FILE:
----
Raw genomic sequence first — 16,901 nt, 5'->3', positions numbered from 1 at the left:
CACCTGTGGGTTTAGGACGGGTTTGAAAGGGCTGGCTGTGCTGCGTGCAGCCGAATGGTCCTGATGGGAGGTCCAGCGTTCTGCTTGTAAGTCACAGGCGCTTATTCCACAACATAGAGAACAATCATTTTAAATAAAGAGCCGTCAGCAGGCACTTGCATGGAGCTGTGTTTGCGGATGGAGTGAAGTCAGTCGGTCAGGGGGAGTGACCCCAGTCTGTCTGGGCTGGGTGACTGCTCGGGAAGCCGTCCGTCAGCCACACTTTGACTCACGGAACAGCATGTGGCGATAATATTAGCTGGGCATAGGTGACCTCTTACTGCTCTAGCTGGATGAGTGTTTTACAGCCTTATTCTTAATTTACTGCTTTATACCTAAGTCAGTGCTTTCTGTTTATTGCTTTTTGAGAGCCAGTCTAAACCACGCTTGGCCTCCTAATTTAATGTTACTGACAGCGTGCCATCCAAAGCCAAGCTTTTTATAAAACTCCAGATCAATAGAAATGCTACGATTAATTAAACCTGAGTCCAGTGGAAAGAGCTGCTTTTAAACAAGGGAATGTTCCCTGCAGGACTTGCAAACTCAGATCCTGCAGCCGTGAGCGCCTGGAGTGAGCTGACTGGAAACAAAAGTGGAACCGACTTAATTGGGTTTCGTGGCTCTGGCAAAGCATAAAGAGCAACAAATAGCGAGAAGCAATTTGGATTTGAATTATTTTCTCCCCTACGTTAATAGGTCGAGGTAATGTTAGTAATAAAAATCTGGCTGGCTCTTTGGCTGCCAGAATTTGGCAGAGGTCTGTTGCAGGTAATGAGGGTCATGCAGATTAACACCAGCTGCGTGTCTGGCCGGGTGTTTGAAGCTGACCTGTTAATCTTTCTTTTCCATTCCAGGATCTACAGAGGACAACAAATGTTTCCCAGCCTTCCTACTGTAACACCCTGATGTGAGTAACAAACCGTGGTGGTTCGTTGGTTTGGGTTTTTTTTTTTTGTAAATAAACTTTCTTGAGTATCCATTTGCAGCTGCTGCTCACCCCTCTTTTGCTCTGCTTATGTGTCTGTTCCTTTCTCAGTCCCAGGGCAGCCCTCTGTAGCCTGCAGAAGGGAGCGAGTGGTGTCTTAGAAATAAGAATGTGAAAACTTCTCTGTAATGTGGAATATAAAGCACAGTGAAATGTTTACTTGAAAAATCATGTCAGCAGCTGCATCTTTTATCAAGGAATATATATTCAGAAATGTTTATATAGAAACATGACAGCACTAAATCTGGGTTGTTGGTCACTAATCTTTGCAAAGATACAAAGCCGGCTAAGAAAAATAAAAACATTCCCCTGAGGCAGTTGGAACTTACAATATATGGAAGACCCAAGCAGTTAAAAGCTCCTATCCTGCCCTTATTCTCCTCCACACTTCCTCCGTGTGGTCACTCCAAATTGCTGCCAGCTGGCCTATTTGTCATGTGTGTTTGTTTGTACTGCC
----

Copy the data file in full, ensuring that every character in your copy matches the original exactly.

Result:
Raw genomic sequence first — 16,901 nt, 5'->3', positions numbered from 1 at the left:
CACCTGTGGGTTTAGGACGGGTTTGAAAGGGCTGGCTGTGCTGCGTGCAGCCGAATGGTCCTGATGGGAGGTCCAGCGTTCTGCTTGTAAGTCACAGGCGCTTATTCCACAACATAGAGAACAATCATTTTAAATAAAGAGCCGTCAGCAGGCACTTGCATGGAGCTGTGTTTGCGGATGGAGTGAAGTCAGTCGGTCAGGGGGAGTGACCCCAGTCTGTCTGGGCTGGGTGACTGCTCGGGAAGCCGTCCGTCAGCCACACTTTGACTCACGGAACAGCATGTGGCGATAATATTAGCTGGGCATAGGTGACCTCTTACTGCTCTAGCTGGATGAGTGTTTTACAGCCTTATTCTTAATTTACTGCTTTATACCTAAGTCAGTGCTTTCTGTTTATTGCTTTTTGAGAGCCAGTCTAAACCACGCTTGGCCTCCTAATTTAATGTTACTGACAGCGTGCCATCCAAAGCCAAGCTTTTTATAAAACTCCAGATCAATAGAAATGCTACGATTAATTAAACCTGAGTCCAGTGGAAAGAGCTGCTTTTAAACAAGGGAATGTTCCCTGCAGGACTTGCAAACTCAGATCCTGCAGCCGTGAGCGCCTGGAGTGAGCTGACTGGAAACAAAAGTGGAACCGACTTAATTGGGTTTCGTGGCTCTGGCAAAGCATAAAGAGCAACAAATAGCGAGAAGCAATTTGGATTTGAATTATTTTCTCCCCTACGTTAATAGGTCGAGGTAATGTTAGTAATAAAAATCTGGCTGGCTCTTTGGCTGCCAGAATTTGGCAGAGGTCTGTTGCAGGTAATGAGGGTCATGCAGATTAACACCAGCTGCGTGTCTGGCCGGGTGTTTGAAGCTGACCTGTTAATCTTTCTTTTCCATTCCAGGATCTACAGAGGACAACAAATGTTTCCCAGCCTTCCTACTGTAACACCCTGATGTGAGTAACAAACCGTGGTGGTTCGTTGGTTTGGGTTTTTTTTTTTTGTAAATAAACTTTCTTGAGTATCCATTTGCAGCTGCTGCTCACCCCTCTTTTGCTCTGCTTATGTGTCTGTTCCTTTCTCAGTCCCAGGGCAGCCCTCTGTAGCCTGCAGAAGGGAGCGAGTGGTGTCTTAGAAATAAGAATGTGAAAACTTCTCTGTAATGTGGAATATAAAGCACAGTGAAATGTTTACTTGAAAAATCATGTCAGCAGCTGCATCTTTTATCAAGGAATATATATTCAGAAATGTTTATATAGAAACATGACAGCACTAAATCTGGGTTGTTGGTCACTAATCTTTGCAAAGATACAAAGCCGGCTAAGAAAAATAAAAACATTCCCCTGAGGCAGTTGGAACTTACAATATATGGAAGACCCAAGCAGTTAAAAGCTCCTATCCTGCCCTTATTCTCCTCCACACTTCCTCCGTGTGGTCACTCCAAATTGCTGCCAGCTGGCCTATTTGTCATGTGTGTTTGTTTGTACTGCC